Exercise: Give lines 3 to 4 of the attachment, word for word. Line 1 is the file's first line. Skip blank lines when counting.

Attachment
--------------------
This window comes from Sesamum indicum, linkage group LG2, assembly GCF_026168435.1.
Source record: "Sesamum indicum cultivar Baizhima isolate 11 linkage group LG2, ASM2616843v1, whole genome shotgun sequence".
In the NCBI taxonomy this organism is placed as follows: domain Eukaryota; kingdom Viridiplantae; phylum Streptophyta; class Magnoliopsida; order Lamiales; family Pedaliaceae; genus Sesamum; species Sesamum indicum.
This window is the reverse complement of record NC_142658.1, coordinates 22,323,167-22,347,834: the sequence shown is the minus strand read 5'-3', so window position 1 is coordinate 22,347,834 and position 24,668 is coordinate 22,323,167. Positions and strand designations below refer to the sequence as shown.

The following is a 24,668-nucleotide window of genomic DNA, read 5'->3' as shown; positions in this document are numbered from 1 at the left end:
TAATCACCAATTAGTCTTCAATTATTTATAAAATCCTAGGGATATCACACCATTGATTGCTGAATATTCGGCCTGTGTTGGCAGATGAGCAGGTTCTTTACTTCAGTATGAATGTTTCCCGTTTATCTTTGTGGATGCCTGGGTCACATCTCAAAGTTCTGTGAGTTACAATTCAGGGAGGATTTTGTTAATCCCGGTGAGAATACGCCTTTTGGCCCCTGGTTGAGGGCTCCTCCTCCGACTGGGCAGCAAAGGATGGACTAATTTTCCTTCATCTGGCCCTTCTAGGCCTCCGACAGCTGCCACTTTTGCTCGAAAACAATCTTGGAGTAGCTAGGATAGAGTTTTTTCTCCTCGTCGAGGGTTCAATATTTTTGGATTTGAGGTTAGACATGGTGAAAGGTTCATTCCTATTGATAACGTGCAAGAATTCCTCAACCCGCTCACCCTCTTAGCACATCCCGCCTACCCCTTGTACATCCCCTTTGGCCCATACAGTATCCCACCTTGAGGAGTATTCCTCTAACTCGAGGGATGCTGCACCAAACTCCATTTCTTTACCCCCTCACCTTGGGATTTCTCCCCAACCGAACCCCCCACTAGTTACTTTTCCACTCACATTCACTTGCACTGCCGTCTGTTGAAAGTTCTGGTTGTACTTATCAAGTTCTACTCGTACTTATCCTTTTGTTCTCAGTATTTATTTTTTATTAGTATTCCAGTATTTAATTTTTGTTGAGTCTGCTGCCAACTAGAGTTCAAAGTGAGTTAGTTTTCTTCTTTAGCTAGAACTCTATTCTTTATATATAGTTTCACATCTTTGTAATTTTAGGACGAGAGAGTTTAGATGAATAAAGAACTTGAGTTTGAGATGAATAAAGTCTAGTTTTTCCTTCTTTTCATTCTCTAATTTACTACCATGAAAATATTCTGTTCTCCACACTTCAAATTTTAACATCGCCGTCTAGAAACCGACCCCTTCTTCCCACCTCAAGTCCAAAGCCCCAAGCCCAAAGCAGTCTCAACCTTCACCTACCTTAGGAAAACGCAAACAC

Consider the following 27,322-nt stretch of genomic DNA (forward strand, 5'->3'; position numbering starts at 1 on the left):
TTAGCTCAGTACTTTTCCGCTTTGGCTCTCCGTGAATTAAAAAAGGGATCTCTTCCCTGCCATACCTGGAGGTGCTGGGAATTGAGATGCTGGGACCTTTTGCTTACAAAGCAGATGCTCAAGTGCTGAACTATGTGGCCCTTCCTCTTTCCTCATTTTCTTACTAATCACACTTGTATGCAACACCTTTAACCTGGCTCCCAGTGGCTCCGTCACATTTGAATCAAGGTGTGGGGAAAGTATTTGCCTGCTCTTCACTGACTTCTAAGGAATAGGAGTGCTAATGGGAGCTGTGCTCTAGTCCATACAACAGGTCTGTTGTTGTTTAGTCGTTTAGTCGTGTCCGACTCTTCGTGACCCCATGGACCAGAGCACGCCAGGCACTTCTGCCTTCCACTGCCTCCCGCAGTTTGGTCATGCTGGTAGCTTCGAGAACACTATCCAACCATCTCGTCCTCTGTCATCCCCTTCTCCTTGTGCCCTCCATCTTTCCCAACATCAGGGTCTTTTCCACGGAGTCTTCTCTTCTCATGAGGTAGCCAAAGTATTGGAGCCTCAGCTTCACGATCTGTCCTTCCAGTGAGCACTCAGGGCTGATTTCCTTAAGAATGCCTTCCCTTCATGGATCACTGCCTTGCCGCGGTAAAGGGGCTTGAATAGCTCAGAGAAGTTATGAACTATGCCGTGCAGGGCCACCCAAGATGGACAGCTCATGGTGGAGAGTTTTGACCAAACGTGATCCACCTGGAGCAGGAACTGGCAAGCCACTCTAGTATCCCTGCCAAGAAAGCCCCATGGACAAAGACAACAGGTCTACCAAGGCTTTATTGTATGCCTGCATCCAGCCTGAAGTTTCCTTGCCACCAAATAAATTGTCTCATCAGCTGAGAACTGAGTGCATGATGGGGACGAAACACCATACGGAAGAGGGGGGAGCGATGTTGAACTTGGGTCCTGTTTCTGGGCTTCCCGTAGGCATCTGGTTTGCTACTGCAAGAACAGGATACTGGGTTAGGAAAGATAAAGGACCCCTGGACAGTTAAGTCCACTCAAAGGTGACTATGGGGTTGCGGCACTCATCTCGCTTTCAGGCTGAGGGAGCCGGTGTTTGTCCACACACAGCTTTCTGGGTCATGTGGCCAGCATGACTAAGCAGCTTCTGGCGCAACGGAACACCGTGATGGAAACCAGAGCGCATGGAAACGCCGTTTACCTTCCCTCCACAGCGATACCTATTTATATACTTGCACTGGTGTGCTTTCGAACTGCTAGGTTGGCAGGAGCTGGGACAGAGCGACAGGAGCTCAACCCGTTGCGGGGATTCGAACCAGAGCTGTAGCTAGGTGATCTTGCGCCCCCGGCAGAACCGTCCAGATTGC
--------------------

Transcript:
In the NCBI taxonomy this organism is placed as follows: domain Eukaryota; kingdom Viridiplantae; phylum Streptophyta; class Magnoliopsida; order Lamiales; family Pedaliaceae; genus Sesamum; species Sesamum indicum.
This window is the reverse complement of record NC_142658.1, coordinates 22,323,167-22,347,834: the sequence shown is the minus strand read 5'-3', so window position 1 is coordinate 22,347,834 and position 24,668 is coordinate 22,323,167. Positions and strand designations below refer to the sequence as shown.